Long in the making and highly anticipated, Wes Anderson’s latest film opened in competition in Cannes. If you were wondering what kept him so long, Anderson could be excused for his tardiness due to the incredible intricacy of every shot of his film. Unfortunately, The French Dispatch is not entirely worth the wait and while it is full to the hilt with stuff – so much stuff! – it sorely lacks any real substance.
The troupe of actors is a rogues’ gallery of Anderson stalwarts, with the likes of Bill Murray, Jason Schwartzman, Tilda Swinton, Adrien Brody and Owen Wilson putting in an appearance. These are just a handful of the stars gracing this intricate constellation, yet almost all of them are asked to do very little: when you have actors of the calibre of Elisabeth Moss, Christoph Waltz or Edward Norton, it would be nice to give them something to actually do.
One of the issues with the story is that there is no real story, or at least there are lots of semi-related vignettes. The premise is that an American (Murray) went to Ennui, France and ran the French dispatch of his Oklahoma newspaper, remaining there for many years and establishing his magazine as an internationally renowned publication on the lines of the New Yorker (with Anderson dedicating his film to many of that esteemed publication’s writers). However, if you are going to make a film based on a mag full of in-depth, focussed and lengthy articles, famous for its punctilious fact-checking and grammar, why serve up a film made up of random and silly stories that lack any depth or focus?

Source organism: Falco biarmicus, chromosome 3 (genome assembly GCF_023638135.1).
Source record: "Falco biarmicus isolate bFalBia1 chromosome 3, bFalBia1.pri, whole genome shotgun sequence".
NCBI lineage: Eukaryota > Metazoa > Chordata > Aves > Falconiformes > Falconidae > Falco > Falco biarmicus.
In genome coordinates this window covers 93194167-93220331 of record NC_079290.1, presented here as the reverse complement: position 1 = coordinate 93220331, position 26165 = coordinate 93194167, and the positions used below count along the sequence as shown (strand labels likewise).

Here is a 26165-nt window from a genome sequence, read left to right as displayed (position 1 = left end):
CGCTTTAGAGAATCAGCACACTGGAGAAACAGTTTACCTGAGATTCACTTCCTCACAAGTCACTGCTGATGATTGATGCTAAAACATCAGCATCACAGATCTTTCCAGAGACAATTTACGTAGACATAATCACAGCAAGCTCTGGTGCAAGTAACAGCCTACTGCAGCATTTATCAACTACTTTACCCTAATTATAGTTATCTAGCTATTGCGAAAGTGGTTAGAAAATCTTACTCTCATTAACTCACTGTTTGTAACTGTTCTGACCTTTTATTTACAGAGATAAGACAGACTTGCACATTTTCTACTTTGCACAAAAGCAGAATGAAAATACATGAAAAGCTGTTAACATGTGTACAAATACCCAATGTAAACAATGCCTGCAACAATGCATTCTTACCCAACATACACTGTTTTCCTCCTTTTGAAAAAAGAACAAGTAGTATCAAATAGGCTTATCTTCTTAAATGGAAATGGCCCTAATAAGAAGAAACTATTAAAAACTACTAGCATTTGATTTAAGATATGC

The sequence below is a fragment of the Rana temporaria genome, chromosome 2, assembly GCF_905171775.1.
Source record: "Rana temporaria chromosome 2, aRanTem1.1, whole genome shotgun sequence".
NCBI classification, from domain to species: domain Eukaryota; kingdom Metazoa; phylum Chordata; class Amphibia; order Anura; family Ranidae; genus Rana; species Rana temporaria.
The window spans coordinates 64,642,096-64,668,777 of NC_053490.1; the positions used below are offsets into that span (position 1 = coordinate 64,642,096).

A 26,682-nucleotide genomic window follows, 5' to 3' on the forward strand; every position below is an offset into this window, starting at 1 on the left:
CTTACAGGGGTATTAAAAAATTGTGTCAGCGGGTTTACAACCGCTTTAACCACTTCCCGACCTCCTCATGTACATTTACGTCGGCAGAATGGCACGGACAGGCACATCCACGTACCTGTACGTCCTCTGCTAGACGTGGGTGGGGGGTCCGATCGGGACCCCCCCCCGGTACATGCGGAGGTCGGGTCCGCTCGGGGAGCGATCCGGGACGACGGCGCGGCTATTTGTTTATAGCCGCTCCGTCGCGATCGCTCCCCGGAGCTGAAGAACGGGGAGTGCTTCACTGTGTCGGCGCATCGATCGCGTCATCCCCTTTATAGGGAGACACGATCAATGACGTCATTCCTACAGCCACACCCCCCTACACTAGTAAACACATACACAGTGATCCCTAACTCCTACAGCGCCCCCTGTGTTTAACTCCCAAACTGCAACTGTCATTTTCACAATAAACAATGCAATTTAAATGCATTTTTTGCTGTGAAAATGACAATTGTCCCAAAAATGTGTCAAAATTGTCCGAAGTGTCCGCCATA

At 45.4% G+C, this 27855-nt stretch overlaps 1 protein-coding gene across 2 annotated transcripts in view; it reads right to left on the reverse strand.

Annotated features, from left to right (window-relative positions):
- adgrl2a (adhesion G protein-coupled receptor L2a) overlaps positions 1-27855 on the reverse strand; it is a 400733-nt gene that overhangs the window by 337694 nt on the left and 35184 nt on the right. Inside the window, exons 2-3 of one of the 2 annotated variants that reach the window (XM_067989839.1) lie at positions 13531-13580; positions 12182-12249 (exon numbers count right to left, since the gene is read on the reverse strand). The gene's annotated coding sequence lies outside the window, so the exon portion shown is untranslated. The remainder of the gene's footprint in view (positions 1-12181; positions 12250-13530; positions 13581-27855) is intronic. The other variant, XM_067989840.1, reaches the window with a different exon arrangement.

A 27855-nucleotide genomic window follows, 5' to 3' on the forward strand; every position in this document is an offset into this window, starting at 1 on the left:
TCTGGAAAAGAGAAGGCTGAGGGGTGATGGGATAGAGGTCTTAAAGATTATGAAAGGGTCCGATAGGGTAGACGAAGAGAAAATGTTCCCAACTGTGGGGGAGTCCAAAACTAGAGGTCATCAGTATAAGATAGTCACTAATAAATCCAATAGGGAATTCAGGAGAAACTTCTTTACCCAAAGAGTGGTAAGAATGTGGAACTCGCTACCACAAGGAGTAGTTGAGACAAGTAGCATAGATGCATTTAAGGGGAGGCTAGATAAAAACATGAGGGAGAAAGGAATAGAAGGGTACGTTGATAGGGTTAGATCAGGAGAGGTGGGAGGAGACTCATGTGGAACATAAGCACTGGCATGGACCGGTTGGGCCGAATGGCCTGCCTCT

Perhaps it’s because Anderson’s real focus is on the visuals, creating elaborate sets positively teeming with detail that are delight to the eye. Again, there is an issue here, for there is just too much to take in and some of these magnificent scenes last mere seconds before the viewer can take in even a small percentage of the details. However, this attention to the minutest of details – a button, a label on a jacket, a plate of food – is truly the principal pleasure of the film. It is a film that would warrant multiple viewings just to absorb those fleeting, marvellous images.
I love quite a few of Wes Anderson’s films and quite like a lot of his others. If you are a fan of his work, you are unlikely to be disappointed. It is a film full of charm (honourable mention going out to Jeffrey Wright, Benicio del Toro and Léa Seydoux) and is inventively brilliant in terms of its set and costume design, the latter thanks to Anderson’s regular collaborator Milena Canonero. But I was expecting something more from this gifted director: more maturity, more depth, more interesting storytelling. For all its meticulous attention to detail, this film is as flimsy and superficial as some of those façades we see in Ennui.